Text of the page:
Spoonbread makes a fine partner with just about any entree, especially things that are juicy or saucy, or that take well to a drizzle of gravy or jus. It is also supremely adaptable, and takes well to additions of just about anything in the onion family and herbs and cheese–but just a hint. And of course, you can also serve it as a light main course, which is what my friends Wyler and Erica and I ended up doing recently when I adapted my standard version (featured in my book, The Comfort Food Diaries) for the two of them to try.

We hadn’t intended to, but we ended up making this cheese and chive version for supper, with nothing more than some fresh berries on the side. It would be equally wonderful with a big salad of dressed pale and bitter greens.

Tell us your spoonbread stories (or lack thereof), in the comments, below.

22 Comments

Cindi J. March 27, 2018
My husband remembers his mother making something similar to this, she called it Bread Pudding. They would have it for dessert, sprinkled with sugar and milk poured over it. I am going to try your recipe (minus the cheese and chives of course) to see if this is close to what he remembers. Sadly, none of his siblings ever got her recipe before she passed. Thanks for giving me hope!
 
Lynn C. March 27, 2018
Really enjoyed your book Emily. Although from the Midwest, bookmarked it to try. Something different!
 
Christina March 25, 2018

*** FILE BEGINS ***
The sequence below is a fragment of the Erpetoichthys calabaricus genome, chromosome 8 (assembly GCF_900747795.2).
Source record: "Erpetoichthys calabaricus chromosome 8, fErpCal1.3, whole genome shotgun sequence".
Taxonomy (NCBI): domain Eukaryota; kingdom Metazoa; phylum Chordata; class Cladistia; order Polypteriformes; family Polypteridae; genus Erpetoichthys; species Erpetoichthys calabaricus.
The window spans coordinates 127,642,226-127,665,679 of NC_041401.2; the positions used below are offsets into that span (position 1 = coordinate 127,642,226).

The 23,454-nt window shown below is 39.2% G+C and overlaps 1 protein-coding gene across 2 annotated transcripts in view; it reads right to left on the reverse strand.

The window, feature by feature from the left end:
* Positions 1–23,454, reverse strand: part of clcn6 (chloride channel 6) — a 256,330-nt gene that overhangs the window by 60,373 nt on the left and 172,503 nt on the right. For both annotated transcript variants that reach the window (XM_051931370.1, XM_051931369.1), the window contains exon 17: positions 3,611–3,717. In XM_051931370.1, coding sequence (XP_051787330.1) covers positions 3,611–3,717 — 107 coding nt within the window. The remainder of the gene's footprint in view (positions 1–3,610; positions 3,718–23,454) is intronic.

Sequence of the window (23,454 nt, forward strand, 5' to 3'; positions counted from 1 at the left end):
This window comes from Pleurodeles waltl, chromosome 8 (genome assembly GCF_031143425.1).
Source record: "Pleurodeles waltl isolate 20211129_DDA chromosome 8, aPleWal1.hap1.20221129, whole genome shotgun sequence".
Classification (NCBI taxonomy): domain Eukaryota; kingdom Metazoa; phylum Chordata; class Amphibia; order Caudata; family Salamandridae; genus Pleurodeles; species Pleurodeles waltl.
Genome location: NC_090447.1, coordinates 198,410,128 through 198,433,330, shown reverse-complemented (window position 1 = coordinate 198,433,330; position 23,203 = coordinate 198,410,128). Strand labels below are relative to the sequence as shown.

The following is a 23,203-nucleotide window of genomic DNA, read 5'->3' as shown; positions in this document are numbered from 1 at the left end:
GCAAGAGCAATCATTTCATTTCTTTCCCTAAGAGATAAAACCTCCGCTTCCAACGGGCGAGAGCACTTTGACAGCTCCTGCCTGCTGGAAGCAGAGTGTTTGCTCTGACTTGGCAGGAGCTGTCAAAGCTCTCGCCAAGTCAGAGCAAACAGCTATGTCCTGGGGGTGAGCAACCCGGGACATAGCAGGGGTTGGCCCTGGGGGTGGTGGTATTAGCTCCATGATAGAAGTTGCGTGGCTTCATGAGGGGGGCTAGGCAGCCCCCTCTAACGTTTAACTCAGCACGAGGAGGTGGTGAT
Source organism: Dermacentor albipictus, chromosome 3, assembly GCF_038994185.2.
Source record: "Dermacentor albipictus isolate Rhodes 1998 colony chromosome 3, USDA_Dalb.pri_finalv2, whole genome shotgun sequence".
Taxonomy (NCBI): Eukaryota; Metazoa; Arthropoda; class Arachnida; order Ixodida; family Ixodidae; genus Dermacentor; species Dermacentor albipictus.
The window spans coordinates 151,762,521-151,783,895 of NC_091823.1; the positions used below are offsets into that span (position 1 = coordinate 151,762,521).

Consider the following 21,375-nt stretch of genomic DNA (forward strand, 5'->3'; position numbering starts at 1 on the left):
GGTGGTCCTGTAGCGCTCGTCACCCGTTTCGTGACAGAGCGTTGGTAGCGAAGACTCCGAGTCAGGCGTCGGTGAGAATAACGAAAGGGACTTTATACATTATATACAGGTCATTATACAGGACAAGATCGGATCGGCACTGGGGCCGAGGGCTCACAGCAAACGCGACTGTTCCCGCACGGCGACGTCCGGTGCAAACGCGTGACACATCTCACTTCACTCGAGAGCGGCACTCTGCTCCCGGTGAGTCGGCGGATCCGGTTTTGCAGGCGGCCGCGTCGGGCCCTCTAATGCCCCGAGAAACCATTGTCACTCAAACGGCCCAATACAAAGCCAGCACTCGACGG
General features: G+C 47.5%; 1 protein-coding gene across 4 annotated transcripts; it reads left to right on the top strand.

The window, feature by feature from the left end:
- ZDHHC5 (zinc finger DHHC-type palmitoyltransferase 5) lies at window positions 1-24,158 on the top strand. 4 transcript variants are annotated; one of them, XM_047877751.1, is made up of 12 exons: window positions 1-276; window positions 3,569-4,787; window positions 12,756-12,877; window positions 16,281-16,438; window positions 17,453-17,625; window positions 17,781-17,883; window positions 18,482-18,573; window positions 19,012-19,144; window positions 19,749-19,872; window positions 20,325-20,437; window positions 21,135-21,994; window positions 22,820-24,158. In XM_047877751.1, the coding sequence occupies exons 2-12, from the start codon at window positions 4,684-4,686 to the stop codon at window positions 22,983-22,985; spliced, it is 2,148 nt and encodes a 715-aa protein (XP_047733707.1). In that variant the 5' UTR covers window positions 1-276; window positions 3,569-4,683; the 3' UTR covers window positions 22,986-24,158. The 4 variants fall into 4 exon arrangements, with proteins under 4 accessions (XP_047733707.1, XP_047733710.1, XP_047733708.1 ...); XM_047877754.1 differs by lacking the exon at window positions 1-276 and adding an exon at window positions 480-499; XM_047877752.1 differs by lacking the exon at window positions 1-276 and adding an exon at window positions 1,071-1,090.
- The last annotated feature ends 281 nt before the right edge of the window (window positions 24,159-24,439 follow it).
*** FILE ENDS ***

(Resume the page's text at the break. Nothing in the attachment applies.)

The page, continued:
Oh how exciting to see this! My mother used to make what she called Cornmeal Soufflé and after she passed away I couldn’t find the recipe anywhere. I suspect her’s was nearish James Beard’s “heavy soufflé” as I’ve made this and it is very much as I remember making it with her. I’ve seen no mention of the way she served it though...lots of butter but also molasses!? Of course also with a green salad but molasses?? Has anyone else had it this way and have a clue from whence this twist comes?? Also, I’m living in the UK now and cornmeal is nowhere to be found, only polenta. Would it work? It’s ok for cornbread at Thanksgiving, but only just; the texture isn’t quite right.
 
Rose M. March 24, 2018
Plain is how my mother made it, the only thing we added would be butter after it was on our plate. Made a great side with fried fish and tomato slaw-leftovers for breakfast.<br />King Arthur Flour used to have a boxed Spoonbread mix that was to die for but sadly they discontinued.
 
Bob Q. March 23, 2018
Would using a can of creamed corn in place of 1/2 cup of milk work in this as an added flavor/texture 'boost'? Or how about adding q/2 cup of thawed corn kernals...like Ido to my corn bread/muffins sometimes?
 
NCdana March 23, 2018
Part of the joy of spoonbread is the very smooth and light texture. You could add corn, but that would be reminiscent of corn pudding. Think of it as something akin to a soufflé; smooth and creamy, and a bit fluffy from the eggs.
 
Author Comment
EmilyNunn March 23, 2018
If you want to add corn, just stir in a cup or so of fresh kernels before folding in the egg whites or if you have to use frozen use shoe-peg if you can find it. <br /><br />
 
Rona R. March 23, 2018